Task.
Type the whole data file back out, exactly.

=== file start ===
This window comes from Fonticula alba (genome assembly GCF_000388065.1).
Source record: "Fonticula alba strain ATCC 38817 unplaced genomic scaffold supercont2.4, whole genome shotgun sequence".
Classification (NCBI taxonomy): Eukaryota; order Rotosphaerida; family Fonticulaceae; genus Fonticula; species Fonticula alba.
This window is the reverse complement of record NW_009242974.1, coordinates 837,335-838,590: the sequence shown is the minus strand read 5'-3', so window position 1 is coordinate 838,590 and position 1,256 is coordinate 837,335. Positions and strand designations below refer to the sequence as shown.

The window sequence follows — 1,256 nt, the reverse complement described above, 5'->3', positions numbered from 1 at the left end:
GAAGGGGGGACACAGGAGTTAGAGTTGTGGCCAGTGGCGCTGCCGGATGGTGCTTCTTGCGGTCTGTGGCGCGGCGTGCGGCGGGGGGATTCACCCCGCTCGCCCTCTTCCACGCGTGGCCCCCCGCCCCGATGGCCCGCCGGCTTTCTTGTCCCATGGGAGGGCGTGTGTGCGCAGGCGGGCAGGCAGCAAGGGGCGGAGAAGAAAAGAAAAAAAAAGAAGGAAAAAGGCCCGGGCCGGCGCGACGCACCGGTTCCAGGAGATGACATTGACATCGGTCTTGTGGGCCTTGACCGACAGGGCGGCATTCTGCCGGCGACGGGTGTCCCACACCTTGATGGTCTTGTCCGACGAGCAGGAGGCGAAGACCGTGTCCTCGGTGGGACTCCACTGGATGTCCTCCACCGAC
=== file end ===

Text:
This window comes from Fonticula alba (genome assembly GCF_000388065.1).
Source record: "Fonticula alba strain ATCC 38817 unplaced genomic scaffold supercont2.4, whole genome shotgun sequence".
Classification (NCBI taxonomy): Eukaryota; order Rotosphaerida; family Fonticulaceae; genus Fonticula; species Fonticula alba.
This window is the reverse complement of record NW_009242974.1, coordinates 837,335-838,590: the sequence shown is the minus strand read 5'-3', so window position 1 is coordinate 838,590 and position 1,256 is coordinate 837,335. Positions and strand designations below refer to the sequence as shown.

The window sequence follows — 1,256 nt, the reverse complement described above, 5'->3', positions numbered from 1 at the left end:
GAAGGGGGGACACAGGAGTTAGAGTTGTGGCCAGTGGCGCTGCCGGATGGTGCTTCTTGCGGTCTGTGGCGCGGCGTGCGGCGGGGGGATTCACCCCGCTCGCCCTCTTCCACGCGTGGCCCCCCGCCCCGATGGCCCGCCGGCTTTCTTGTCCCATGGGAGGGCGTGTGTGCGCAGGCGGGCAGGCAGCAAGGGGCGGAGAAGAAAAGAAAAAAAAAGAAGGAAAAAGGCCCGGGCCGGCGCGACGCACCGGTTCCAGGAGATGACATTGACATCGGTCTTGTGGGCCTTGACCGACAGGGCGGCATTCTGCCGGCGACGGGTGTCCCACACCTTGATGGTCTTGTCCGACGAGCAGGAGGCGAAGACCGTGTCCTCGGTGGGACTCCACTGGATGTCCTCCACCGAC